Every year in the weeks before Ash Wednesday, we will hear announcements to donate last year’s palms for the creation of this year’s ashes. The burning of the palms tangibly connects us to the graces of the previous Palm Sunday, where we welcome Jesus our King with shouts of: "Hosanna to the Son of David; blessed is he who comes in the name of the Lord; hosanna in the highest” (Mt 21:9).
We begin our turning back to the Lord with a physical remembrance of how good God has been to us in the past by marking ourselves with the ashes of last year’s graces. In recycling the palms, we connect ourselves to Holy Week, where God liberates us from sin and division through his death and resurrection. The history of God’s saving grace, our salvation, is never far from us. It is with this confidence in a God whose willingness to die for us that we recall—not only on Good Friday but also every time we celebrate the holy sacrifice of the Mass—as we enter Holy Week.
If using old palms for ashes is one way we can connect to the way God works, it is good for us to think about how we might be more intentional in connecting to nature. “Pope Francis, like Pope Benedict XVI before him, has eloquently drawn the connection between the celebration of the Eucharist and care for the environment. All creation gives glory to God, and journeys toward divinization, toward union with the Creator” (The Mystery of the Eucharist in the Life of the Church, no. 40). There are many people and places in our Church trying to care for creation. One place that comes to mind for me is the Ignatius Jesuit Centre in southern Ontario.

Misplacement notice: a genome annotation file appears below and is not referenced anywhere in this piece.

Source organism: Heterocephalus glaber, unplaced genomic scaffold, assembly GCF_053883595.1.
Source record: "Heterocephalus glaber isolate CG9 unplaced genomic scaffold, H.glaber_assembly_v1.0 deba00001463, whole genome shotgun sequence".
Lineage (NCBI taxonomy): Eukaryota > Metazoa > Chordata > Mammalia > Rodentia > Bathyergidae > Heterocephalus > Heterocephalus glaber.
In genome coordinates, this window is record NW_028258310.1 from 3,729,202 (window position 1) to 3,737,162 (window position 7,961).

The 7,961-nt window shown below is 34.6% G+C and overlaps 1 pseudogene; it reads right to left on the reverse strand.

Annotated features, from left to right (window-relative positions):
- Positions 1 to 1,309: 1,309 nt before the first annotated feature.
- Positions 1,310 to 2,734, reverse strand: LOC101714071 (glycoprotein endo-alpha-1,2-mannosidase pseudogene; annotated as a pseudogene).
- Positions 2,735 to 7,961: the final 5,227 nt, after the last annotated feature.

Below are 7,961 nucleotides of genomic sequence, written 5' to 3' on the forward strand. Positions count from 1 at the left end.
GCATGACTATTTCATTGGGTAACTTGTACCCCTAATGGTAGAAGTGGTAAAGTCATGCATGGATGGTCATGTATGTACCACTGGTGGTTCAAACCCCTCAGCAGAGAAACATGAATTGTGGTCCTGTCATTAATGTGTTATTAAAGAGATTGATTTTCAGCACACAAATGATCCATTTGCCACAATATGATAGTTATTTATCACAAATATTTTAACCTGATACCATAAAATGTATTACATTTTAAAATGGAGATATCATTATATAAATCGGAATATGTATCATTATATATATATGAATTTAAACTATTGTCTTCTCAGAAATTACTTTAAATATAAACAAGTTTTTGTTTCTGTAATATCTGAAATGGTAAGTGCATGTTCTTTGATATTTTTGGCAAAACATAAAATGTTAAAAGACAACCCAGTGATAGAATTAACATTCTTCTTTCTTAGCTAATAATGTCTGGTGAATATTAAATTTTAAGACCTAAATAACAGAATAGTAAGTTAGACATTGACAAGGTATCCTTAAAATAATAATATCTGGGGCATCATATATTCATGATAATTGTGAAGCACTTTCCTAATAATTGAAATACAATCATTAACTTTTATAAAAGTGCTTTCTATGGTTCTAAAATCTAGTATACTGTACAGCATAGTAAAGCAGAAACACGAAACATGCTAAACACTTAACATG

The Centre has dedicated much of their land to the restoration of an old-growth forest. The Jesuit Centre knows that the restoring of the land connects people to the land, a land which our creator God has made. It connects us to our own creation, our own mortality. As we hear when the old palms that have been burned to ashes are crossed on our foreheads, “Remember that you are dust, and unto dust you shall return.”
We have a sure hope that death is not the end. The desire of our loving Creator is for us to be completely united with him in Eternity. He loved us so much that “He gave his only Son, that whoever believes in him should not perish but have eternal life” (Jn 3:16). Blessed indeed is he who comes in the name of the Lord. Hosanna in the highest!
Reflection Question: How is Jesus inviting me into a renewed hope for eternal life today? What kind of obstacles stand in the way of my hope? How does Jesus want to help me overcome those obstacles?
Action Point: This Palm Sunday, bring your palm branch home and place it somewhere in your home to remind you of your call to give glory to God. Then, next year, intentionally bring your palm back to your parish to be included among the palms to be burned for Ash Wednesday.
Prayer: Prayer for Generosity (attributed to St. Ignatius of Loyola)
Lord, teach me to be generous, to serve you as you deserve, to give and not to count the cost, to fight and not to heed the wounds, to toil and not to seek for rest, to labor and not to look for any reward, save that of knowing that I do your holy will.
Fr. Paul J. Shelton, SJ, a national Eucharistic preacher, is the vocation director for the Midwest Jesuits. For more information on joining the Jesuits visit beajesuit.org.